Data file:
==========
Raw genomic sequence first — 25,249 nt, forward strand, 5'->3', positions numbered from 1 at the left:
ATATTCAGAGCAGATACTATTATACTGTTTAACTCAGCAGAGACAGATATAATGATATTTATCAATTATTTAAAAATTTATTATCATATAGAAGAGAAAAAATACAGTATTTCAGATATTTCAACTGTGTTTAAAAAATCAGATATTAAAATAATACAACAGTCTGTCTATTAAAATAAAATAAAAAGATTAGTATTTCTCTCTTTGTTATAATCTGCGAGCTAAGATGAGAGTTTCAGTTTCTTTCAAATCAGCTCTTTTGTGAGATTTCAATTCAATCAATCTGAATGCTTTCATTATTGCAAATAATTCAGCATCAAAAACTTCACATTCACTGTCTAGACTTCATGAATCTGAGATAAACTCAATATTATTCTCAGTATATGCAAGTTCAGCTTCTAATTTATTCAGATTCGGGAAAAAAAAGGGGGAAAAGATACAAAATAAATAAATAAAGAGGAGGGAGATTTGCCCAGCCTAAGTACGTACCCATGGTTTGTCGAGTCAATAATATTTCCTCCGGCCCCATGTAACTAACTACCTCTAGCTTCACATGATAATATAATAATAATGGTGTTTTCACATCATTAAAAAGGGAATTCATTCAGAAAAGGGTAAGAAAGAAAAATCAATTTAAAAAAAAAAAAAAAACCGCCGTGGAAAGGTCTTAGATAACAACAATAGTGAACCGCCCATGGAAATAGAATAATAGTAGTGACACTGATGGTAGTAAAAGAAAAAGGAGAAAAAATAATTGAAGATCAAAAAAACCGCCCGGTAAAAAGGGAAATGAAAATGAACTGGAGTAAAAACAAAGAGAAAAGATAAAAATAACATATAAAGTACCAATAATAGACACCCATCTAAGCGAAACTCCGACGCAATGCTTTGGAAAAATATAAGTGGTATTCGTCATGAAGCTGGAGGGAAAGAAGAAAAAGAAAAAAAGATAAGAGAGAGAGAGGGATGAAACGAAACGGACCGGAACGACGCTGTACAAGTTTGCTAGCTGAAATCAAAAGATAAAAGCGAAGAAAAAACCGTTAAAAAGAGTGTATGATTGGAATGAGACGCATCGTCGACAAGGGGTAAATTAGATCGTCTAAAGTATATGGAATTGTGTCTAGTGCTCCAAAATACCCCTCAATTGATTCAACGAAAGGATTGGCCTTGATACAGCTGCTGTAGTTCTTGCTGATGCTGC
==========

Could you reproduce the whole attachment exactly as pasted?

Raw genomic sequence first — 25,249 nt, forward strand, 5'->3', positions numbered from 1 at the left:
ATATTCAGAGCAGATACTATTATACTGTTTAACTCAGCAGAGACAGATATAATGATATTTATCAATTATTTAAAAATTTATTATCATATAGAAGAGAAAAAATACAGTATTTCAGATATTTCAACTGTGTTTAAAAAATCAGATATTAAAATAATACAACAGTCTGTCTATTAAAATAAAATAAAAAGATTAGTATTTCTCTCTTTGTTATAATCTGCGAGCTAAGATGAGAGTTTCAGTTTCTTTCAAATCAGCTCTTTTGTGAGATTTCAATTCAATCAATCTGAATGCTTTCATTATTGCAAATAATTCAGCATCAAAAACTTCACATTCACTGTCTAGACTTCATGAATCTGAGATAAACTCAATATTATTCTCAGTATATGCAAGTTCAGCTTCTAATTTATTCAGATTCGGGAAAAAAAAGGGGGAAAAGATACAAAATAAATAAATAAAGAGGAGGGAGATTTGCCCAGCCTAAGTACGTACCCATGGTTTGTCGAGTCAATAATATTTCCTCCGGCCCCATGTAACTAACTACCTCTAGCTTCACATGATAATATAATAATAATGGTGTTTTCACATCATTAAAAAGGGAATTCATTCAGAAAAGGGTAAGAAAGAAAAATCAATTTAAAAAAAAAAAAAAAACCGCCGTGGAAAGGTCTTAGATAACAACAATAGTGAACCGCCCATGGAAATAGAATAATAGTAGTGACACTGATGGTAGTAAAAGAAAAAGGAGAAAAAATAATTGAAGATCAAAAAAACCGCCCGGTAAAAAGGGAAATGAAAATGAACTGGAGTAAAAACAAAGAGAAAAGATAAAAATAACATATAAAGTACCAATAATAGACACCCATCTAAGCGAAACTCCGACGCAATGCTTTGGAAAAATATAAGTGGTATTCGTCATGAAGCTGGAGGGAAAGAAGAAAAAGAAAAAAAGATAAGAGAGAGAGAGGGATGAAACGAAACGGACCGGAACGACGCTGTACAAGTTTGCTAGCTGAAATCAAAAGATAAAAGCGAAGAAAAAACCGTTAAAAAGAGTGTATGATTGGAATGAGACGCATCGTCGACAAGGGGTAAATTAGATCGTCTAAAGTATATGGAATTGTGTCTAGTGCTCCAAAATACCCCTCAATTGATTCAACGAAAGGATTGGCCTTGATACAGCTGCTGTAGTTCTTGCTGATGCTGC